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Archive for September, 2009

DANCING DOLPHINS

September 22nd, 2009 No comments

Yesterday we were enroute from the island of Pag—a rather desolate place with not much to recommend other than a cheese for which it is famous to the nearby island of Olib when we encountered a pod of dolphins that swam along side and under Destiny’s bow for 15-20 minutes entrancing us with their antics.

Dolphin Dance

Dolphins Play in Destiny's Bow Wake

We first saw them breaching in the water some distance ahead as we were sailing at about 4 kts. enjoying a relatively calm day with flat seas.  As we approached they seemed drawn by the movement of the boat and kept just ahead of the bow under the surface of the water.  Then they would dart off in all directions like fireworks exploding, only to return moments later and be ghosting along side. 

Race You!

Race You!

Carol was on the bow pulpit with the camera pointed down into the crystal clear water as the dolphins swam beneath the boat. 

Dolphin Duo

Dolphin Duo

Every so often they came out of the water in a synchronized acrobatic maneuver.

Sychronized Swimming

Sychronized Swimming

These dozen or more dolphins left smiles on our faces that will reappear every time we recall those magical few moments watching them play.

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STARRY, STARRY NIGHT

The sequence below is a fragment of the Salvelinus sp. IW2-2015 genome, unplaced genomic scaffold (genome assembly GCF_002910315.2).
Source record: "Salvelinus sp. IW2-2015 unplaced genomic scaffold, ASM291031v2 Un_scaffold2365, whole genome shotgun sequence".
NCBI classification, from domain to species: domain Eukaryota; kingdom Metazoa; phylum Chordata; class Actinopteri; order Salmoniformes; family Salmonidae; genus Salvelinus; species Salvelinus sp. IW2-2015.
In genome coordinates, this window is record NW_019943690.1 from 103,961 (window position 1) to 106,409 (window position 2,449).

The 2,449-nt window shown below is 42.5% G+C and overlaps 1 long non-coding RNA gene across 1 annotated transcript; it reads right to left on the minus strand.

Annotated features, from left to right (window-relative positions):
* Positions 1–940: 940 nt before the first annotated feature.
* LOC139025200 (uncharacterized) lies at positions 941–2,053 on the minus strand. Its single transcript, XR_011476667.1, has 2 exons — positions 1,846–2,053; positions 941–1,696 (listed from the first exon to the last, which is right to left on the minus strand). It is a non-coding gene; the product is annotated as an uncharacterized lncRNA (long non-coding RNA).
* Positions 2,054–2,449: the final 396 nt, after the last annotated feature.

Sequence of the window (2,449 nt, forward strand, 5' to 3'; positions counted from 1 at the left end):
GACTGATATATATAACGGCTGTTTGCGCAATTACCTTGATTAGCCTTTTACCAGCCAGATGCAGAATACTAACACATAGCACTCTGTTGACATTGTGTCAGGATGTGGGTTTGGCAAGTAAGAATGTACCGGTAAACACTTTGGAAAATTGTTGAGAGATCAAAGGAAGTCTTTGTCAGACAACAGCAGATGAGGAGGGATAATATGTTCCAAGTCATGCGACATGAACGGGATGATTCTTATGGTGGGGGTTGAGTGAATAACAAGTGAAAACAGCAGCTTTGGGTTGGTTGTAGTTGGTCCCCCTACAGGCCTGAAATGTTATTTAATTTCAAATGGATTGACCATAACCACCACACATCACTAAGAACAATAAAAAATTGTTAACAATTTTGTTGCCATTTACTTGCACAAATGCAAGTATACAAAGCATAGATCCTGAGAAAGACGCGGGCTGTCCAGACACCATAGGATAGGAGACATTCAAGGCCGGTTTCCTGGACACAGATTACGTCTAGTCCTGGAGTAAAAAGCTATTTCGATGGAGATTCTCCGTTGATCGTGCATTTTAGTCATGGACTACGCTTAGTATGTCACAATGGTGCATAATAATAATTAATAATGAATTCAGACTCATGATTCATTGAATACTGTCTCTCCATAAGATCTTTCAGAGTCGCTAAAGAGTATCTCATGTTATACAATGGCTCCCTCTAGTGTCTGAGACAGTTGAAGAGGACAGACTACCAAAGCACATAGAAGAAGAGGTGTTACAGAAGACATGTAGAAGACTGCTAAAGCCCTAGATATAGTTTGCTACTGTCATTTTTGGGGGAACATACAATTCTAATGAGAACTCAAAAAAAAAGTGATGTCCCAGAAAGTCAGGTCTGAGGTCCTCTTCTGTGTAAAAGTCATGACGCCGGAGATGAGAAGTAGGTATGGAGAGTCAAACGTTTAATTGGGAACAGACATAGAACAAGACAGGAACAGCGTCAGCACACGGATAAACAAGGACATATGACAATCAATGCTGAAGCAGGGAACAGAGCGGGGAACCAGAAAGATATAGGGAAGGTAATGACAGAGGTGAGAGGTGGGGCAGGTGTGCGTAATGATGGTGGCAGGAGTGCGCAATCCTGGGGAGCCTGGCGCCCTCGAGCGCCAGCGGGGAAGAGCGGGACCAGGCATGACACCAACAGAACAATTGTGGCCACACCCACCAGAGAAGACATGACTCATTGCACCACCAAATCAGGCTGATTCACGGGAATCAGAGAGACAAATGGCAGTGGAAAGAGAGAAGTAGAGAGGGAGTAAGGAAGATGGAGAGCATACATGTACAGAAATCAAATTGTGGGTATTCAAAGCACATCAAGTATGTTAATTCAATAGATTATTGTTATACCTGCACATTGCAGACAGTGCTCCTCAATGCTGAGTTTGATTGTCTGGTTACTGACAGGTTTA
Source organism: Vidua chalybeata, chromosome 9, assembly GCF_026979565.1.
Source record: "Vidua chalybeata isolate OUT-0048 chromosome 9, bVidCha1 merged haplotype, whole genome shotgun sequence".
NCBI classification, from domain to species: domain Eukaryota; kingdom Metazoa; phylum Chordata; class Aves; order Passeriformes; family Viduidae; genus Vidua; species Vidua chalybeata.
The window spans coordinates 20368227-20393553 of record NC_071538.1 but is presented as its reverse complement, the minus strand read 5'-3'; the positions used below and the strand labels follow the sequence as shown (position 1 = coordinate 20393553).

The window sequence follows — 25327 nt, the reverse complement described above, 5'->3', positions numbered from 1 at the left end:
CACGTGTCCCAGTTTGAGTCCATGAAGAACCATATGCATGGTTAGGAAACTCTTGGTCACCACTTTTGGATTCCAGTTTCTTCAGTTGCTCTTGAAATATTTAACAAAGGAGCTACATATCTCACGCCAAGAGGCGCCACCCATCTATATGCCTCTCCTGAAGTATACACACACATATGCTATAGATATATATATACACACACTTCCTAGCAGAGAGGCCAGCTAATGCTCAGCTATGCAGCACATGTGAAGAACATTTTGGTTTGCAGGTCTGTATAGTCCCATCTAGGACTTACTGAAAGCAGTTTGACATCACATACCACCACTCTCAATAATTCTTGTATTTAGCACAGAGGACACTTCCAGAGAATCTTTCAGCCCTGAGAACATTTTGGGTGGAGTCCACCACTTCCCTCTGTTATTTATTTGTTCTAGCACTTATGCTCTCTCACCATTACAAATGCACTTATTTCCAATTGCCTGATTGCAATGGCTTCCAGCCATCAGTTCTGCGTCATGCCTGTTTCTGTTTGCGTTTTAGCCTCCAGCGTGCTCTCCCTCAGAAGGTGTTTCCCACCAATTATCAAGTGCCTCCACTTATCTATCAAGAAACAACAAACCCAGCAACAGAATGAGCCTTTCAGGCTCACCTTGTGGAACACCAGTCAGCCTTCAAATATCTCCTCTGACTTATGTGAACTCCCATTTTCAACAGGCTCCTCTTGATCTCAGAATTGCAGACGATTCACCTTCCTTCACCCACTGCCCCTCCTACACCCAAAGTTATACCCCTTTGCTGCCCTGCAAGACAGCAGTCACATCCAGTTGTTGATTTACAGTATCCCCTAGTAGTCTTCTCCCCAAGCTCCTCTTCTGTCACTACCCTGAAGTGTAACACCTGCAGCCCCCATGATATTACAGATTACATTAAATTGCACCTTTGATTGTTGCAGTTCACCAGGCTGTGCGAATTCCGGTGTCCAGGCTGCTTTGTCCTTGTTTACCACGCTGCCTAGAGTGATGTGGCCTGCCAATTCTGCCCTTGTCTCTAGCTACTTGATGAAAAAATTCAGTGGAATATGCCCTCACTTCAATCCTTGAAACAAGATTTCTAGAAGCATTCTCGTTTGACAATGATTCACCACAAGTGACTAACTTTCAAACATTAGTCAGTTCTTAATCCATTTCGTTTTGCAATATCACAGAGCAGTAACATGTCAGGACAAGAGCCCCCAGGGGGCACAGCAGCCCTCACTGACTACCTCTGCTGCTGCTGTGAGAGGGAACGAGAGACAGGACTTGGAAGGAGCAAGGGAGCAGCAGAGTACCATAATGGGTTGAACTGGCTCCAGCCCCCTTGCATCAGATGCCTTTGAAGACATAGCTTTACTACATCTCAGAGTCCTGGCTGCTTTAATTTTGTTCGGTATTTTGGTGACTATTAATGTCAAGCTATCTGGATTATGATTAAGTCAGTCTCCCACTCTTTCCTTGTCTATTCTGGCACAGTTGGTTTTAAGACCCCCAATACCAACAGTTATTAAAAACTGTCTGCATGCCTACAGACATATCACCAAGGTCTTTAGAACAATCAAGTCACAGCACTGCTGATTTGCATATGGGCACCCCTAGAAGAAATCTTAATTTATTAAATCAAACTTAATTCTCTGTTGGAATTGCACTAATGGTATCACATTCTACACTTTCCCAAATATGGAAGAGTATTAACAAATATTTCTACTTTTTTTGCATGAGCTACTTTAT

September 18th, 2009 No comments

Last night we had a magical experience at anchor in a small cove on the southeast coast of Cres.  The day had started in Rab with continuing thunderstorms and torrential rain that began overnight, but by noon we were sailing under sunny blue skies dotted with wispy clouds.

Clouds over Cove

Clouds over Cove

When darkness settled over our anchorage the water was like a mill pond and we were the only boat for miles around.

Calm as a Mill Pond at Dusk

Calm as a Mill Pond at Dusk

When we emerged from the cabin after dinner we were greeted with a light show the likes of which we have never experienced. 

We were so far removed from any ambient light that the sky was pitch black in a moonless sky and lit by literally millions of stars—and the ubiquitous space station which as followed our travels from a distance for thousands of miles.

The Milky Way was so dense it looked like a trail of smoke across the sky, and the constellations—at least the ones we recognized—popped out of the sky.

The most amazing thing though was intersection between the black sky and the equally black water surrounding us.  The stars twinkled not only in the sky, but the water was so calm and mirror like that they twinkled in the water all around the boat.

Our unforgettable starry, starry night couldn’t be captured in a picture but will live in our memories forever.

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September, 2009 FROM BORA TO SIROCCO—more Fall in Croatia

September 16th, 2009 No comments

 In Cres we were dealing with forecast bora winds which blow from the NE, and now barely a week later we are dealing with strong sirocco winds from the S or SE that blow from Africa carrying strong winds, and hot air.  Just when we were enjoying the seasonal change to cooler days, the sirocco kicks in with warmer temperatures and we are looking for sheltered anchorages that will keep us safe from that direction.